New York City and its Department of Education have flunked in handling the distribution of technological needs for low income students across the city, Bronx Borough President Ruben Diaz, Jr. said in anger on Monday morning.
Standing outside of an NYC DOE facility at Fordham Plaza, Diaz ripped into Mayor Bill de Blasio and the DOE for “ineptitude,” which he said has left an estimated 500 Bronx families without school-issued Chromebook laptops, tablets, and other necessary learning devices. He also criticized the agency for being unable to provide broadband or internet for remote students that lack access.
Calling it a “concentrated effort of disrespecting our families,” Diaz said nearly half of the calls his office has received on the matter regarded elementary students in grades 1-5 and that Bronx high school students have resorted to using cell phones to complete their curriculum.
Diaz quoted NYC Schools Chancellor Richard Carranza’s unfulfilled commitment in March, when he said that all students would be properly allocated learning devices for remote semesters. According to Diaz, there are still “thousands [of students] left without.”
The borough president’s commentary comes following a Daily News report that indicated families living in shelters who lack learning access have been reported to ACS for truancy, a move that Diaz called “blaming the victim.”
What’s conceivably worse is that the DOE hasn’t responded to government inquiry on handling remote learning for students in shelters and transitional housing, according to Matt Cruz, District Manager of the Bronx’s Community Board 10.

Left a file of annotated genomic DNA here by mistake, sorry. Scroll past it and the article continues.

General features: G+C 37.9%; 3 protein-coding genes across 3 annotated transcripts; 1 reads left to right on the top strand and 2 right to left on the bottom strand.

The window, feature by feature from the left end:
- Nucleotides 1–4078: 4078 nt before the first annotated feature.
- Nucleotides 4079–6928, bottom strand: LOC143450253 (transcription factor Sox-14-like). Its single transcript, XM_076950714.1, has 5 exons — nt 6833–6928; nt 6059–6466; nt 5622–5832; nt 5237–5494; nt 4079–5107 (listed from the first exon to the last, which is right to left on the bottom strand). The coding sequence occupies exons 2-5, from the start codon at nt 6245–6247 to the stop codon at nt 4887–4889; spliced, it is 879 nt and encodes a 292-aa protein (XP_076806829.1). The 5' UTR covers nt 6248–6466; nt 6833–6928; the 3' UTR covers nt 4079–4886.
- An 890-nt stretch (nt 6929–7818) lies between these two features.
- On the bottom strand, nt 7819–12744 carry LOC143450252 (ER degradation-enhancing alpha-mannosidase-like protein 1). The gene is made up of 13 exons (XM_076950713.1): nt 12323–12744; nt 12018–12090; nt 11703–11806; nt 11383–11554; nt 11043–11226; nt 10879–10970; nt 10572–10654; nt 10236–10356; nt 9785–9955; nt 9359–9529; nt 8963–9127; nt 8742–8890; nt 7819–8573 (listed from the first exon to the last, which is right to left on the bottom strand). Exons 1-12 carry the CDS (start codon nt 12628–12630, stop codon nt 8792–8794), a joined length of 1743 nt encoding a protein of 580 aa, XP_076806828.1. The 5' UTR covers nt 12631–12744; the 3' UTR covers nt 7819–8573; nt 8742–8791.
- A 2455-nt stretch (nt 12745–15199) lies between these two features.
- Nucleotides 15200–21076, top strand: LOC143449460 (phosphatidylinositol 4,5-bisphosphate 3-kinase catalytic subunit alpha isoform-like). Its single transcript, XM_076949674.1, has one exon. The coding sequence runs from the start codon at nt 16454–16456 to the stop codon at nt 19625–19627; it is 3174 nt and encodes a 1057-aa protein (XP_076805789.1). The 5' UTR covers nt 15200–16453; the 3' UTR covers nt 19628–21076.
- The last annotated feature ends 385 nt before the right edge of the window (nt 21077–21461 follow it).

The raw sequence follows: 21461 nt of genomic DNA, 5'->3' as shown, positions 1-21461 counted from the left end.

He and that the board has repeatedly contacted the DOE for recommendations on handling remote learning for the three family shelters which are located in that east Bronx district, but Cruz said there has been no response from the department.
South Bronx city councilman Rafael Salamanca, Jr. said he visited the elementary school CS150 at 920 E. 167th St. last week, where he was given a disturbing report on the amount of students without remote access.
Out of that school’s 300 full time remote learners, 125 do not have the adequate technology for home learning and the many students in need of bilingual programs are also being left behind as a byproduct from this “unacceptable” lack of DOE transparency and communication, Salamanca said.
Diaz said the city’s “comedy of errors” on the issue would be laughable if the consequences were less dire, also jabbing de Blasio for painting Black Lives Matter murals while ignoring the educational needs of Black and brown students in New York.
He also called on NYC to partner with technology giants in efforts to expedite universal remote learning access for families, which are now struggling.